Main Article Content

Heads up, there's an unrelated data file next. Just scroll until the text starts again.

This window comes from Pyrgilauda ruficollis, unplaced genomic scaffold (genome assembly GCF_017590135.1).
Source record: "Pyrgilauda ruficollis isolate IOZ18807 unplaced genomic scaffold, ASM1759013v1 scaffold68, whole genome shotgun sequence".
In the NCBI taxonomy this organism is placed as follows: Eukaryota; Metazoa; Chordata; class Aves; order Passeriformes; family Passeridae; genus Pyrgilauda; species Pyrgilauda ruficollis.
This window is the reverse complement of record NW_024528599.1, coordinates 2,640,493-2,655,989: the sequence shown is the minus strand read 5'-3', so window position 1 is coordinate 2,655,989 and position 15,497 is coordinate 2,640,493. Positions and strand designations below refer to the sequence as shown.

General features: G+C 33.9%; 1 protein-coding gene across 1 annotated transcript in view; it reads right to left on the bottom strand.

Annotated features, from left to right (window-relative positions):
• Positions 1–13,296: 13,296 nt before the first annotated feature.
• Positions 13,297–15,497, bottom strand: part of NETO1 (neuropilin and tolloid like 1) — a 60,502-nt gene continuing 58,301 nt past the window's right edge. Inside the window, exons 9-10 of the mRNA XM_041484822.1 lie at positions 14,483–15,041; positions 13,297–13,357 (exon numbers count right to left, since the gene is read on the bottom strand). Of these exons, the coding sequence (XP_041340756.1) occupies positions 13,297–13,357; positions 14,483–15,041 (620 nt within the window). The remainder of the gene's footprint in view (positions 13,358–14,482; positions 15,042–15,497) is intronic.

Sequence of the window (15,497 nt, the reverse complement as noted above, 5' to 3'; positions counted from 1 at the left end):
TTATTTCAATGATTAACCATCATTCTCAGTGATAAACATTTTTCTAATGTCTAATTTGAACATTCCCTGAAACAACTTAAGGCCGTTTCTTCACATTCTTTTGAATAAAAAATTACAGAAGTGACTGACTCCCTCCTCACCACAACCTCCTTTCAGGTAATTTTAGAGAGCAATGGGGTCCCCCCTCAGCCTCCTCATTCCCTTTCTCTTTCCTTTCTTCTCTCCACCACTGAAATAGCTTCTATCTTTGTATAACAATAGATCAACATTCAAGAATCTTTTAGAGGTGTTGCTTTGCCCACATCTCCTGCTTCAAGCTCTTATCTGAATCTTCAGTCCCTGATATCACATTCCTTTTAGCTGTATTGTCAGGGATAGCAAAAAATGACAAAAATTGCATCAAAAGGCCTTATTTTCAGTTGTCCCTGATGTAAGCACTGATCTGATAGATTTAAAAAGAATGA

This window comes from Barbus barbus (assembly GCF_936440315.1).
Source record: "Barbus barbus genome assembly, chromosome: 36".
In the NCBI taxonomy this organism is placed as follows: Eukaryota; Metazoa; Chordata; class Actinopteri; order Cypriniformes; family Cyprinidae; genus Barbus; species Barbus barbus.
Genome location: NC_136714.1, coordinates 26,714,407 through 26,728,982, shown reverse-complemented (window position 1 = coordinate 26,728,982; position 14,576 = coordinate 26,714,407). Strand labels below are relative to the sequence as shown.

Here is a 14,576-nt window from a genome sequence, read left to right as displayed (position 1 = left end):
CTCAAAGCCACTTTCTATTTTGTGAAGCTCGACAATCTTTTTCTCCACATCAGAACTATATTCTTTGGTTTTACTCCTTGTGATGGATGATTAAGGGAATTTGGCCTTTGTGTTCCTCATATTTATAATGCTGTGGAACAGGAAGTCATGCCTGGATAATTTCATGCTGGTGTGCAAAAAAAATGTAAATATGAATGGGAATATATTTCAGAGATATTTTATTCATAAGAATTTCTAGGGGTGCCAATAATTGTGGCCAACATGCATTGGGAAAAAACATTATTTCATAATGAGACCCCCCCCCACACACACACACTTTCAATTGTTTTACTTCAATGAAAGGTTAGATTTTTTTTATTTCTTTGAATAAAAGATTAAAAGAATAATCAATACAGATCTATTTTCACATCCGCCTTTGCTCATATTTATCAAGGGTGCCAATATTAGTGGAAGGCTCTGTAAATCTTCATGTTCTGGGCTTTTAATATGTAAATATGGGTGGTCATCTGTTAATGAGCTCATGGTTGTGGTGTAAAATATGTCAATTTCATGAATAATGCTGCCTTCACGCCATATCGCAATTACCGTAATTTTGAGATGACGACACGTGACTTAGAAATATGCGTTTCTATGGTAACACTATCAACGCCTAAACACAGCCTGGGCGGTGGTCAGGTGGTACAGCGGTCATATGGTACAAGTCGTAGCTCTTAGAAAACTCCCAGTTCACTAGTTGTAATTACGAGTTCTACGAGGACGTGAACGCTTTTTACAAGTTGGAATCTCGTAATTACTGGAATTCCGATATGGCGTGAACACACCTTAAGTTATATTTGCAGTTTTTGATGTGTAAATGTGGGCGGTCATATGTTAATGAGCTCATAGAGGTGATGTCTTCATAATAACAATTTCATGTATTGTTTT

Information Net Primary Production (NPP) of tropical forests is important for the development of realistic global carbon budgets and for projecting how these ecosystems will be affected by climate changes. This research utilized remotely sensed data and micrometeorological measurement to provide information on vegetation condition. The objective of this research is to estimate spatial NPP using remote sensing approach and plant physiological/micrometeorological modeling. The estimation of NPP is conducted using modeling approach, which is based on relationship between radiation use efficiency, photosyntetically active radiation and fraction of absorbed photosynthetically active radiation by the plants’s canopy. Trend of NDVI derived using micrometeorological measurement showed an increase from 2001 to 2002, and then decrease from 2002 to 2004. Average different values (delta) between both methods used to derive NDVI is relatively constant around 0.33 with a high correlation of r2 = 0.98. Using remotely sensed data, the highest NPP values estimated is in year 2003 with value range between 2000 – 2500 (gC m-2 yr-1), less than 2% of the whole forest area. In 2003, 75% area has NPP between 1500 – 2000 (gC m-2 yr-1), meanwhile for 2002 and 2004 it is only 21% and 50 %, respectively. NPP values estimated using micrometeorological measurement show the increasing of NPP values from 2002 to 2003, and then decrease from 2003 to 2004. There is strong correlation between NPP values derived from the two methods with r2 = 0.98.